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Text Sermons : J.R. Miller : Life's Byways and Waysides

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Many of the best things of life are found in the byways. The map-makers show us the great thoroughfares, but they pay no heed to the country roads and the paths that run through the meadows, forests, and gardens, and climb the mountain sides. Yet many of the loveliest things in nature are found along these byways! Much of the world's beauty hides in out-of-the-way nooks, where human feet rarely go. Some of the sweetest flowers on the earth, grow on beetling crags, or in the crevices of cold, grey rocks, where one would scarcely expect to find any trace of life. Nature does not array herself in loveliness, merely to be seen of men; for in the depths of great forests and in inaccessible valleys among lofty mountains, where no human eye has ever looked upon them--the flowers are as rich in their beauty as in the gardens where throngs are ever passing and admiring.

There are byways also in life. There are a few distinguished people whom everybody seeks to know, and whose praises are borne on every breeze. But, meanwhile, in the list of those unknown to fame--are countless lives just as noble, as brave, as holy, as unselfish, as useful, as many of those who receive the world's commendation. The real worth of men's and women's lives, is not to be rated by the measure of their earthly fame. Popularity itself, is ofttimes but the whim of a day, to be replaced tomorrow by forgetfulness and neglect, perhaps by execration!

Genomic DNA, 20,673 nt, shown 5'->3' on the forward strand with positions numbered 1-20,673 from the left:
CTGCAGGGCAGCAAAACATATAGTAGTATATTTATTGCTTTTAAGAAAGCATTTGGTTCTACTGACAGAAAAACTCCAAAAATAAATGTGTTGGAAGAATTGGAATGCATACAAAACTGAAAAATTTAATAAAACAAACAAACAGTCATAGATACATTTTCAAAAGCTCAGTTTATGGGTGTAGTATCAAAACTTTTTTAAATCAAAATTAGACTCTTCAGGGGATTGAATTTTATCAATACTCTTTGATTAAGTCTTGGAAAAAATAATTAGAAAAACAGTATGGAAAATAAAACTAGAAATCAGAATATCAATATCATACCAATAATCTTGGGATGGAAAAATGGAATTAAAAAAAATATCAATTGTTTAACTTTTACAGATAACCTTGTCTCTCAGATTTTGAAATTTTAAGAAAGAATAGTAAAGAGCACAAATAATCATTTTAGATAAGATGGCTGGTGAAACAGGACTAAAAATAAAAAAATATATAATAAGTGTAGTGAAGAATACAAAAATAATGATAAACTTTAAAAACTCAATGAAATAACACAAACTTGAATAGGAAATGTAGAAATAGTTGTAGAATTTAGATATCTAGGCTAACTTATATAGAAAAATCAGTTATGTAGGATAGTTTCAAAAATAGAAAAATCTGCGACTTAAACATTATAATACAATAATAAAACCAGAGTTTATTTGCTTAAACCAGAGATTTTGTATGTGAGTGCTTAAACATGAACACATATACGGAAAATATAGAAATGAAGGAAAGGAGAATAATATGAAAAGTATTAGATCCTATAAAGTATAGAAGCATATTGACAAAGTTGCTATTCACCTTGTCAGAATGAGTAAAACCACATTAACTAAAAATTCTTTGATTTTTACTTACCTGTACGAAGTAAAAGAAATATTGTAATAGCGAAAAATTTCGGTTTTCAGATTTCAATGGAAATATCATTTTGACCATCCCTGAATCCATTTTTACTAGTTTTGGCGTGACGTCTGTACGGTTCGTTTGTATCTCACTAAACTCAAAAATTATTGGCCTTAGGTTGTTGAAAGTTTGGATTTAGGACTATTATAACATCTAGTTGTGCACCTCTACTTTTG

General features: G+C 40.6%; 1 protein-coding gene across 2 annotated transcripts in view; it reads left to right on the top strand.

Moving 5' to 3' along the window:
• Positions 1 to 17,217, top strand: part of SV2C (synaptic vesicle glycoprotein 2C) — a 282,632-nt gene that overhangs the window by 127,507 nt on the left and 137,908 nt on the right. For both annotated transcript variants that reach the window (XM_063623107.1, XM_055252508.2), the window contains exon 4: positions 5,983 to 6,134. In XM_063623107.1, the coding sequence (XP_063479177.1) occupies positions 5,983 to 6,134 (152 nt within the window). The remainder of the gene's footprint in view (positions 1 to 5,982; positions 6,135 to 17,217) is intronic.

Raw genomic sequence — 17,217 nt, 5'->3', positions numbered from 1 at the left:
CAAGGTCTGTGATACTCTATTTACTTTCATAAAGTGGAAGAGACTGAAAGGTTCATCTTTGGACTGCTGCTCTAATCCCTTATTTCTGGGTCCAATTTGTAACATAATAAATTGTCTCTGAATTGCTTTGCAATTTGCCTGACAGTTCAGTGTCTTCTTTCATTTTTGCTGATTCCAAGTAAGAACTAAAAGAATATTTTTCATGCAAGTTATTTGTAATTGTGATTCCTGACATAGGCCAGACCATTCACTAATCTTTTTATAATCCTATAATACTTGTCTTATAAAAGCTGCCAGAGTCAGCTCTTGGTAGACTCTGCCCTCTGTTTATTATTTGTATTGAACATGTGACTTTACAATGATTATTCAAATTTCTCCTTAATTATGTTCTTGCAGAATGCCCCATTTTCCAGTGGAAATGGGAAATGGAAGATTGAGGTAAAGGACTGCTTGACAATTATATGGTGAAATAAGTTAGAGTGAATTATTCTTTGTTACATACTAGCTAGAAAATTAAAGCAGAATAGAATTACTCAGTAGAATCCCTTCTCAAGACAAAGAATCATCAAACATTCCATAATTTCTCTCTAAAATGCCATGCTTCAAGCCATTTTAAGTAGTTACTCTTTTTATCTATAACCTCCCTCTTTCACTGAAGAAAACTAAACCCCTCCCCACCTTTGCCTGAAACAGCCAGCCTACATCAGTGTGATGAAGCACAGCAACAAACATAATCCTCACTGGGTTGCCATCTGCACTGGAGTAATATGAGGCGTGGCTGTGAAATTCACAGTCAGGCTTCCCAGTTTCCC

There is a picture by Tintoretto, which shows Jesus on His cross. Then, as the observer looks closely, he sees in the background a donkey feeding on withered palm leaves, the palms which had been waved on Palm Sunday. This feature of the picture is intended to recall the acclaim of the triumphal entry--in contrast with the demand of the people, five days later, for the crucifixion of Jesus!

Fame is often but the glitter of an hour. Then even when it is born of love, and is the just merit of true worth, it carries in it no disparagement of other lives, which do not receive human praise. Many of the unpraised have as high esteem with God as those whom men applaud. Many of earth's unsung heroes are greater heroes in the sight of God--than those for whom monuments are set up in public squares, and whose deeds are commemorated in oration and song. Many of the world's nameless saints have higher honor in heaven--than those whose devotion, service, and sacrifice are enshrined in immortal memory in the church.

If all the life of any day could be seen, it would appear that in the quiet byways, in lowly homes, and among the poor--there are thousands of God's children who are living nobly, beautifully, self-sacrificingly, making whole neighborhoods purer, sweeter--yet hearing not one word of human praise. They stay near the heart of Christ. They come every morning from His presence, their very garments smelling of myrrh, aloes, and cassia, out of the ivory palaces. They go through their humble daily rounds in the spirit of love. They pour blessings on the common paths wherever they move, making the world a little sweeter, happier, and holier--for their staying in it. We do not know how much of the healing of the world lays in its nameless saints!

There are byways of usefulness. There are in every community a few people who are noted for their large charities, for their valuable services, or for their personal helpfulness. They are like the shadow of a great rock in a weary land, to the troubled and distressed who turn to them. They are comforters in every home of sorrow. Their influence is a benediction over a wide neighborhood. They have a share in every good work.